CORRECTION. This fantastic Gotham
Schools article explains that
New York’s rating system was designed to guarantee that “effective” and “ineffective”
teachers would be found all over the city. Which renders the New York Times story—and my post—basically
Still, this wasn’t the first bit of evidence showing that we might not have a teacher effectiveness gap, or at least much of one. This rigorous CALDER study, in particular, found that:
The average effectiveness of teachers in high-poverty schools is in general less than teachers in other schools, but only slightly, and not in all comparisons. The authors also find differences in within-school-type variation in teacher effectiveness in nearly every comparison. These differences are largely driven by the longer tail at the bottom of the teacher effectiveness distribution in high-poverty schools. Teachers at the top of the effectiveness distribution are very similar across school settings.
So the evidence on the lack of a gap isn’t as open and shut as my post implies. But it certainly appears likely that the gap is much smaller than we once thought—which does call for pushing the pause button on massive efforts to move teachers around.
The finding—reported by the Times this weekend—that really good, and really bad, teachers are evenly distributed around New York City is jaw-dropping news. It upends everything we thought we knew about teacher quality, especially the notion that our achievement gap is caused in large part by a "teacher quality gap," with the worst teachers clustered in the neediest schools. But they aren't. So now what?
We can take "closing the teacher effectiveness gap" off our to-do list.
Let me stipulate that this finding might be incorrect (though previous analyses have come to similar conclusions). Maybe it's harder for teachers in affluent schools to show strong value-added gains, because their students are already topping out on the tests. Perhaps student mobility is making teachers in high-poverty schools look better than they really are. (Their worst students don't show up for testing—or have already moved onto another school.)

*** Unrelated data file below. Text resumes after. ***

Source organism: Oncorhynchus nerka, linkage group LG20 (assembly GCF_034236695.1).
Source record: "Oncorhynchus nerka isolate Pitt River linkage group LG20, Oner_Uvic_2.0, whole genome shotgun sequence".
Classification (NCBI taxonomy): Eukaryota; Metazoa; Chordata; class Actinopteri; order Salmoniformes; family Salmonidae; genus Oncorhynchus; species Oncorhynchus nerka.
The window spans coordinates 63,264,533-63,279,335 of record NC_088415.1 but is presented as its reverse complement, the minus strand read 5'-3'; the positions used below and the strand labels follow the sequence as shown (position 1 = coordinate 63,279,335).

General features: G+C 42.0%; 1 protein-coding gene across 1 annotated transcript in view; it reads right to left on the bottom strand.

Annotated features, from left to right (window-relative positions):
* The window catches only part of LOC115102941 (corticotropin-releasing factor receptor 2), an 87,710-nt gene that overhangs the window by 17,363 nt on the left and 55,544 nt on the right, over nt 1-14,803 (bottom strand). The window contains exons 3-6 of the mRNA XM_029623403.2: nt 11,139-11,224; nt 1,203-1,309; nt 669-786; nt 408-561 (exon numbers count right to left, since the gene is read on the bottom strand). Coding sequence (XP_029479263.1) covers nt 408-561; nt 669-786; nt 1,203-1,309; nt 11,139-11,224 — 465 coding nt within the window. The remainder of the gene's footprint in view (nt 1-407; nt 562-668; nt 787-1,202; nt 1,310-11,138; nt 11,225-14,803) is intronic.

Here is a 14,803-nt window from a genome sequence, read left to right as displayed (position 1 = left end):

But assume it's true. What are the implications?
- Affluent schools are spending more for their teachers—but they aren't getting better results. We know from research by Marguerite Roza and others that low-poverty schools tend to employ older, and thus more expensive, teachers than their poorer counterparts. We all know the system features that enable this to happen—seniority bumping rights, a single salary schedule, etc. But these older, more expensive teachers aren't getting stronger value-added gains than their younger, less expensive peers. This is more evidence that the teacher qualifications we can measure (and for which our salary schedule pays extra)—degrees, years of experience, etc.—are not related to effectiveness.
- Affluent schools might be getting less value added by choice. It's perfectly reasonable for educators and parents in affluent, high-achieving schools to trade-off sky-high math and reading scores (and/or test score gains) for other values, like more time for art, music, science, history, and P.E.
- A focus on "redistributing effective teachers" from affluent to poor schools seems misguided, or worse. It turns out that effective (and ineffective) teachers are everywhere. Which means that we should push the pause button on efforts to move teachers from one kind of school to another—efforts that many reform groups want embedded in the next Elementary and Secondary Education Act.
We have a lot of problems in k-12 education to address. Let's be grateful that we can take "closing the teacher effectiveness gap" off our to-do list.